One of the more popular attractions in the region, the Rome-Floyd E.C.O. Center at Ridge Ferry Park — has been in service for a decade, thanks in part to revenue from a 2006 extra-penny tax. It is due for a refit, again using extra tax revenue, and some incredible designs courtesy of Jones Pierce Studios of Atlanta.
There was $3.64 million included in the 2017 extra-penny sales tax package for “waterways,” which takes in funds to help create event space that “will generate funding to increase program capacity and education services offered at the E.C.O. Center,” according to the pitch associated with the tax package. The project should be completed next year.
Here’s what Jones Pierce Studio is saying about the proposal, taken from a Sept. 14 post by the company:
The Rome-Floyd E.C.O. Center in Rome, Georgia’s Ridge Ferry Park, opened its doors in 2011. Since then, it has been providing quality educational programs that introduce people to Northwest Georgia’s native wildlife and informing the public on the importance of natural resources and conservation. Jones Pierce Studios is excited to support the growth of the E.C.O. Center with the development of a new renovation and addition.
The E.C.O. Center is housed in the City of Rome’s freshwater pumping station that opened in 1893. The original pumping equipment is still visible from inside the E.C.O. Center, which was renovated as part of a 2006 SPLOST (Special Purpose Local Option Sales Tax) package.
The center provides programs for Pre-K through adults and welcomes visitors from across the state and beyond. In its early days, the center served 600 visitors in a typical year. Today, more than 10,000 students, adults and visitors come through its doors annually.
As the center’s grown in the number of people it serves, so, too, has its needs grown for a larger and more modern facility. Our Jones Pierce Studios Commercial team is excited to announce a partnership with the E.C.O. Center team and the City of Rome, where we will make the center’s expansion dreams a reality.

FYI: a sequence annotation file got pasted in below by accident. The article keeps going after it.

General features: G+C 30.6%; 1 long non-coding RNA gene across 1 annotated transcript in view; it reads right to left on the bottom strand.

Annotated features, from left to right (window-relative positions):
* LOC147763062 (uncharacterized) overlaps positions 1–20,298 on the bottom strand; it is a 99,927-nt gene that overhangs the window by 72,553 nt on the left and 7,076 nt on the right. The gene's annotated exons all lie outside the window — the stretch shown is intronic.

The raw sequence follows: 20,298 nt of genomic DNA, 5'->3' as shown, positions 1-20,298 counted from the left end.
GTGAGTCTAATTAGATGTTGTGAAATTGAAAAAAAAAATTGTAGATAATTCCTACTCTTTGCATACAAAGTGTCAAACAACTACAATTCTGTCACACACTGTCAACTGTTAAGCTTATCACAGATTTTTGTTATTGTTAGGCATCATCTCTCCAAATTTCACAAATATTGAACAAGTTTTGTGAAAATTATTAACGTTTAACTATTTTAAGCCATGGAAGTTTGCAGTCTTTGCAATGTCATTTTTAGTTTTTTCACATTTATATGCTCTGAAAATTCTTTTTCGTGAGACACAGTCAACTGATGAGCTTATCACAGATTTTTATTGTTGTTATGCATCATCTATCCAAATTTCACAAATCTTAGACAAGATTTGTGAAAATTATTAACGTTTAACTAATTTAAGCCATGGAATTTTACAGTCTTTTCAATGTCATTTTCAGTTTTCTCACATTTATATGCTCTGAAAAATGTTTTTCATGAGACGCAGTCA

Initial phases of the project: Completing a commercial architecture project, such as this one, requires many in-person meetings along the way. In our first meeting with the E.C.O. Center staff — Director Ben Winkelman, Biologist Jason Hosford and Environmental Educator Sarah Grimes — and Rome City Manager Sammy Rich, we walked around the facility, talked through their ideas for the space and discussed how the city hopes to use the space for events.
The goals for this expansion and renovation project include:
- A new and more user-friendly, accessible building entry from the center’s parking lot
- A new lower-level lobby with a renovation of the lower-level pump station into more exhibit space and improved classroom space that will also be used for events
- Expanded exhibit space on the E.C.O. Center’s upper level
- A new main-level reception area and office space to provide ample room for the center’s staff work area
As part of the schematic design phase, we presented the E.C.O. Center team with three exterior design options, along with three interior layout options. The purpose of the meeting was not only to get design feedback but to also gain confirmation of our understanding of their collective needs. One of the designs (below) quickly became a favorite and, today, we’re awaiting the group’s final feedback.
Once the design is approved, we’ll move to the third stage of the project, design development, where we will develop drawings for initial pricing.